Showing items 1 - 5 of 37 for Yellowknife.

2005.001.001
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Bottle

Object 2005.001.001

Bottle

Bottle

A ceramic bottle in the shape of a polar bear. This limited edition bottle contained scotch whisky bottled by the Government of the Northwest Territories, possibly for a Commissioner’s Ball event in the early 1970s. The ball, hosted by the Commissioner of the NWT, was the formal dinner and party that kicked off the first Legislative Assembly meetings of the year.

Object Details
Accession No.2005.001.001
MakerUnknown
Culture
Region
LocationYellowknife, Great Slave Lake
Date1970s
2018.006.001
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Paddle

Object 2018.006.001

Paddle

Paddle

A wooden paddle used by Bill Farley during the 1970 NWT Centennial commemorative ‘Alexander Mackenzie Canoe Race’. The race was down the Mackenzie River from Fort Providence to Inuvik, a distance of 1760 kilometers. Teams from ten NWT communities participated. Farley was a member of the Yellowknife team. After the race’s finish in Inuvik he got a list of all race participants and wrote their names on the blade.

Object Details
Accession No.2018.006.001
MakerUnknown
Culture
Region
LocationYellowknife, Great Slave Lake
Date1970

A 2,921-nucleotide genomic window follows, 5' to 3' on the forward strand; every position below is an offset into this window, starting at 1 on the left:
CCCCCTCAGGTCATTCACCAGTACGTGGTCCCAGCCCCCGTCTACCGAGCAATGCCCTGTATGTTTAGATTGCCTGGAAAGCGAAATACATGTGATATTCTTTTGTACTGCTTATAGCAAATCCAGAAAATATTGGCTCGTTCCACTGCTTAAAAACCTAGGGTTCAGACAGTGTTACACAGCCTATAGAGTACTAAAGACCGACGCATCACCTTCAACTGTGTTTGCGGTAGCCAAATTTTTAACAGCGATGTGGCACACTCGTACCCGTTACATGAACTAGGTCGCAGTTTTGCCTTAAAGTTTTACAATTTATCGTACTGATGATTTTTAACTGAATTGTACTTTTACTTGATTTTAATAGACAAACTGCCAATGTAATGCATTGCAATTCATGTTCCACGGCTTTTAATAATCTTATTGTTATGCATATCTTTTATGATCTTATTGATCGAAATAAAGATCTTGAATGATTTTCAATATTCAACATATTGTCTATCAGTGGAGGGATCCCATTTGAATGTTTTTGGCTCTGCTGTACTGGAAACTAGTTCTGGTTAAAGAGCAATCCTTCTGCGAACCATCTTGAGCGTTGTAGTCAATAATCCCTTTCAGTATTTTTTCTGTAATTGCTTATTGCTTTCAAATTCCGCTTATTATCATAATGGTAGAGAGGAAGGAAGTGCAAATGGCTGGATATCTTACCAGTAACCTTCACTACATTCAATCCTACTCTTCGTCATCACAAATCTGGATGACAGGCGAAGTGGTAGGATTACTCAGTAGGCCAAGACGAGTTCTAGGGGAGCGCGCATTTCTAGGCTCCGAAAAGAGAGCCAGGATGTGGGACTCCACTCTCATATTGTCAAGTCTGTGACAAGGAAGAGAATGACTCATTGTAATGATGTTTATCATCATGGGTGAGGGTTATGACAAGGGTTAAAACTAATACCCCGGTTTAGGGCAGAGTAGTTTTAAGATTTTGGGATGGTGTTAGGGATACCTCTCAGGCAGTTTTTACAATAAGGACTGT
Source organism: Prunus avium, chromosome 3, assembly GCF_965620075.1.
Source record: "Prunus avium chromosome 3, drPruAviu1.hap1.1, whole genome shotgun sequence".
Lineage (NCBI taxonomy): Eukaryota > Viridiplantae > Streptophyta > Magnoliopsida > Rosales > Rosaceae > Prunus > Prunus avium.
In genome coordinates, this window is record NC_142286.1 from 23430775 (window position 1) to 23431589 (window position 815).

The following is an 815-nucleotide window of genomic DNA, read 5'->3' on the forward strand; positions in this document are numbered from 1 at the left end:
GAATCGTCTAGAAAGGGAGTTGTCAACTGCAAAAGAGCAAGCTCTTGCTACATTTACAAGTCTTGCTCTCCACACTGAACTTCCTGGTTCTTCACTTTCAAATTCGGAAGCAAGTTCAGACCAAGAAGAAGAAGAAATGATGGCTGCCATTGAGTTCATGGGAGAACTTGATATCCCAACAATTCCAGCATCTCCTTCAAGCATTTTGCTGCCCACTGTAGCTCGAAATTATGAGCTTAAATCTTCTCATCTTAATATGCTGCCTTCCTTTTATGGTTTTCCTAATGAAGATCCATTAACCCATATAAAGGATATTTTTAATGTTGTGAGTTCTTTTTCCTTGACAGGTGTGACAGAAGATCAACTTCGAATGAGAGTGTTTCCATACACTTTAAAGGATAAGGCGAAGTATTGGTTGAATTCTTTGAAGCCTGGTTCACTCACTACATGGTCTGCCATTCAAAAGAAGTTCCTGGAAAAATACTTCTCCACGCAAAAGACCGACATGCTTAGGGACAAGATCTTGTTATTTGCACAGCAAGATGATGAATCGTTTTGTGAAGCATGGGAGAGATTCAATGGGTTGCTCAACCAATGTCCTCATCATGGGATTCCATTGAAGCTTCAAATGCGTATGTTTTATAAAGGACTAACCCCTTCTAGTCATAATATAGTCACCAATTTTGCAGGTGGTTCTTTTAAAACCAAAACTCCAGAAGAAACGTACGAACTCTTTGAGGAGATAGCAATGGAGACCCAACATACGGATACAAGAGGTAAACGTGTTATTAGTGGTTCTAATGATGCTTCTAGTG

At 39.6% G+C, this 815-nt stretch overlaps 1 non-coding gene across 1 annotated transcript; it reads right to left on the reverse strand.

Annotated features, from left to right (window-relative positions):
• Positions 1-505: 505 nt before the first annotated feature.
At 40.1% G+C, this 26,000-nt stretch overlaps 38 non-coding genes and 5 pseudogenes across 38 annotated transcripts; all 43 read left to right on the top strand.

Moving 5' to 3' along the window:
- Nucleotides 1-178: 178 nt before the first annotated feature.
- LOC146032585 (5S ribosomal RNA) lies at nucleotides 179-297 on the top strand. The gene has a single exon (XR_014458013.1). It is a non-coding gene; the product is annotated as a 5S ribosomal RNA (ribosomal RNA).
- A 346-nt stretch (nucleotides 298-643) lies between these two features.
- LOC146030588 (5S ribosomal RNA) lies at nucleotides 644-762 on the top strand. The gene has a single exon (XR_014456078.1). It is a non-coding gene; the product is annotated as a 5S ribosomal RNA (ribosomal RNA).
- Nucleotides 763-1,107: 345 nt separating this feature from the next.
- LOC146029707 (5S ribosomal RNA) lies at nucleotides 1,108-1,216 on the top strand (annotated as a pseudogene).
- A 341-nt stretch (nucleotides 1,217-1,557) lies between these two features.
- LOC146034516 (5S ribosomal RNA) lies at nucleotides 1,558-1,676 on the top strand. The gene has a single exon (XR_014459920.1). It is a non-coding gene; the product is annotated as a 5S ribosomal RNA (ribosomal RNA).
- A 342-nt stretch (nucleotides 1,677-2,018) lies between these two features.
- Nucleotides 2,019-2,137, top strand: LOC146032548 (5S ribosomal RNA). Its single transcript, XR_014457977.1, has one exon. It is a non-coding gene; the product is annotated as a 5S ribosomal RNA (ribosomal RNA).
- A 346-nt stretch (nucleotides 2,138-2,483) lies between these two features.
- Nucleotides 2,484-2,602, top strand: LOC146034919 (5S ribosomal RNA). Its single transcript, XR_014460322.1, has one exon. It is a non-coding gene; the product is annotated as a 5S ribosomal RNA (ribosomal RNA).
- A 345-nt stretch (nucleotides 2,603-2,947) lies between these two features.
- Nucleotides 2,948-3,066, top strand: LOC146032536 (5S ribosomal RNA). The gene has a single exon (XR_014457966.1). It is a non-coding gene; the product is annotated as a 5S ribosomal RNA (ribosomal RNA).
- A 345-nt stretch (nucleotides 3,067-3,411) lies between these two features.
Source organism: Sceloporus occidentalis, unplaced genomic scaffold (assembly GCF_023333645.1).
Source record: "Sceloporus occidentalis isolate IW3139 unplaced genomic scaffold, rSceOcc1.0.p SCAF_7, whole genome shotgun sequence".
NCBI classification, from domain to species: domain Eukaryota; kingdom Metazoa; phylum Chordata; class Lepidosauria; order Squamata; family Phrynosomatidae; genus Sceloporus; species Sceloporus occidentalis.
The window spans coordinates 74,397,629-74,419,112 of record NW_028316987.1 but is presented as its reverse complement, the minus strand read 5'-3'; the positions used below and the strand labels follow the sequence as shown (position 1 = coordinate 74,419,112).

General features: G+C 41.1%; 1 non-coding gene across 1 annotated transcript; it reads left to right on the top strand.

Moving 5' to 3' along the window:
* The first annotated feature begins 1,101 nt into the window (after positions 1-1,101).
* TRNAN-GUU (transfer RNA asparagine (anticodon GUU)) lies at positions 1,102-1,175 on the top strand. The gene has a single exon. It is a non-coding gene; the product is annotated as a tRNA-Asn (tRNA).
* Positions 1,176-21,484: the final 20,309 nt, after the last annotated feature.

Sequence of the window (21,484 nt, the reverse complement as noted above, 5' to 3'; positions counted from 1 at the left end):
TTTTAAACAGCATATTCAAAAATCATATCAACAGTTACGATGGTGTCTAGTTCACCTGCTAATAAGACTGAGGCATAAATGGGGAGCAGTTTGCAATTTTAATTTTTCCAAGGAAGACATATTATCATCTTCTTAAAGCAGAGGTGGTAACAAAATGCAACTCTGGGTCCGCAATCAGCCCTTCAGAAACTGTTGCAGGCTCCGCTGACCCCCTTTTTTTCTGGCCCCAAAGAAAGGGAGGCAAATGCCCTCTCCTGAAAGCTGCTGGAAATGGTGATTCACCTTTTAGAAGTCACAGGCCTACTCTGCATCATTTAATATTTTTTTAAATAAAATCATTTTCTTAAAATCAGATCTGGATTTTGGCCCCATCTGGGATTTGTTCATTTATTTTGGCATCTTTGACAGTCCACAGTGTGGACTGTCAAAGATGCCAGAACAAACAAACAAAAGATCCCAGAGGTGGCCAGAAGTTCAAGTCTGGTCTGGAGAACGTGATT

989.096.001
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Vehicle

Object 989.096.001

Vehicle

Vehicle

A 1957 Land Rover vehicle, owned by land surveyor and mining engineer John Anderson-Thomson. Among his many accomplishments, Anderson-Thomson was responsible for surveying an all-weather road linking Hay River with Yellowknife. This Land Rover was the first private vehicle to drive up this road when it was still under construction in the spring of 1959. The stretch of road was a mere right-of-way clearing through the winter bush. John Anderson-Thomson and his wife Janet completed the trip from Fort Providence to Yellowknife in five days under strenous conditions and with considerable damage to the vehicle.

Object Details
Accession No.989.096.001
MakerThe Rover Company Limited
Culture
Region
LocationYellowknife, Great Slave Lake
Date1957
977.041
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Bird eggs

Object 977.041.

Bird eggs

Bird eggs

These bird eggs are a small sample of 517 eggs collected by Yellowknife geologist and naturalist William McDonald. Most of the eggs were collected between 1940 and 1955 in the Great Slave Lake area, a prime habitat for waterfowl, raptors, and other migrating birds. The pigment on an egg helps to camouflage from predators while in an open nest, and also protects from ultraviolet radiation. The collection is significant because it is well documented with excellent notes on when and where the eggs were found, and the great variety allows for comparison within a range or species. The age of the collection is of interest as well: the eggs were collected before pesticides were widely used, which caused shell thinness and fragility during incubation.

Object Details
Accession No.977.041.
Region
LocationYellowknife, Great Slave Lake
Date1940-1955